External links play an important role in increasing traffic to your site and overall search results.
Also known as back links, external links are simply links from an external website to your own.
An example would be when you publish a blog post and have it featured on another website. Perhaps in the author section of the article is a link back to your own website.
External links can be almost anything though. A link in the footer of your site. Most common example, website designed by UpEarlyDesigns.com (we like those).
Though with footer links, there are limits to what one should do. And something we’ll save for another post.
Another important type of link is the internal link. Where you essentially link one part of your site, internally, hence the name, to another. For more on this please read Learn From Wikipedia (which happens to be an internal link by the way).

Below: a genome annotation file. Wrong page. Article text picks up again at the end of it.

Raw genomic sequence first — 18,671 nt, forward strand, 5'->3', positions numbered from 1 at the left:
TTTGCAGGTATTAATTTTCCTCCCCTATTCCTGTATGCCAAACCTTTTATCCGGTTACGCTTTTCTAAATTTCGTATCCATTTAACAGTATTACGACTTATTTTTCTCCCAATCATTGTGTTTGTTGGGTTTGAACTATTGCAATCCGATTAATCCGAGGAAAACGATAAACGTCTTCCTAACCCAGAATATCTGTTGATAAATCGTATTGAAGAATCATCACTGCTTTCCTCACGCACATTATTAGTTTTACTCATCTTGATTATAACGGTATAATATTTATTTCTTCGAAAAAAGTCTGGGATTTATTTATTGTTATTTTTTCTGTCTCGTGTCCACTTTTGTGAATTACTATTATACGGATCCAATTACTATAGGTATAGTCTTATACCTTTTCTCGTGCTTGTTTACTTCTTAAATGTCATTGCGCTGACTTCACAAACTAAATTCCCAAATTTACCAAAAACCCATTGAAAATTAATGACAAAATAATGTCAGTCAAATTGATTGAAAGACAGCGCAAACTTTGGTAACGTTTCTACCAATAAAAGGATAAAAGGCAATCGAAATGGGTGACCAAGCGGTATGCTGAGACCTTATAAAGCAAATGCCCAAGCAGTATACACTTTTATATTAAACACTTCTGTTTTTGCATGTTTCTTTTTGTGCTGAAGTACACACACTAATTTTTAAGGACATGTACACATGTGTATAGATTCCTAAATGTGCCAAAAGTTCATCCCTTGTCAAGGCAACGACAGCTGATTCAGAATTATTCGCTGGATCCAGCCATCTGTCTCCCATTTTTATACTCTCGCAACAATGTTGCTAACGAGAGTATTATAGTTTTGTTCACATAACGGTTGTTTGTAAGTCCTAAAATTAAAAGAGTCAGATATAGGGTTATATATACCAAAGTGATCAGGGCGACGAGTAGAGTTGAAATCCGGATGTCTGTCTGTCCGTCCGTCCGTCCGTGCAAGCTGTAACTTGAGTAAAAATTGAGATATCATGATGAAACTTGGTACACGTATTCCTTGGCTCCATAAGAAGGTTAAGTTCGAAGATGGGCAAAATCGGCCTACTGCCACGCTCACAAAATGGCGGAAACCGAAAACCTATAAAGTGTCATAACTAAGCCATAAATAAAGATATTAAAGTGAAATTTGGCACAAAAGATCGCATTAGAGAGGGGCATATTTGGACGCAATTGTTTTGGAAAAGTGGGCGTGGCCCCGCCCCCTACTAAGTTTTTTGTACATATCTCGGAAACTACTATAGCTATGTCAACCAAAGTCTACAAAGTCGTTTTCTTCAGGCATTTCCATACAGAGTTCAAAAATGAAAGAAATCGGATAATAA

Both are important, but for today let’s focus on the external link.
They are great sources of traffic. And the greater your traffic, the greater your placement in search, assuming you meet a few other metrics.
I previously authored a paid blog around macro-economics. Once I was able to get content published on some major websites my traffic took off. And as a result so did my search results.
Root Domain Versus Links
One thing to understand about external links is the difference between total links and linking root domains. It’s like the difference between user sessions and unique users.
Someone who visits your site five times is considered by Google as five user sessions but only one unique user. The same format is true with external links.
Imagine you have 10,000 links from Twitter. Your site metrics on Moz (an external link I just gave to Moz) or similar tools will show 10,000 external links. But only one root domain. Assuming Twitter is your only source.
Quality Versus Spam
Focus on quality links. Not just overall quantity. Bad links or links you pay for from a third party may be the worse than no links at all. Because anything spam related will red flag you at Google.
Focus on true quality links. From sites that are relevant. Sites providing the traffic you want. Traffic that will see value in your site. And will not only refer others but frequent themselves.
Is the only time the first alarm clock could ring. Not a good example of an internal link. But this is.
Visit our Archives Page and learn more about links, SEO and nothing about alarm clocks.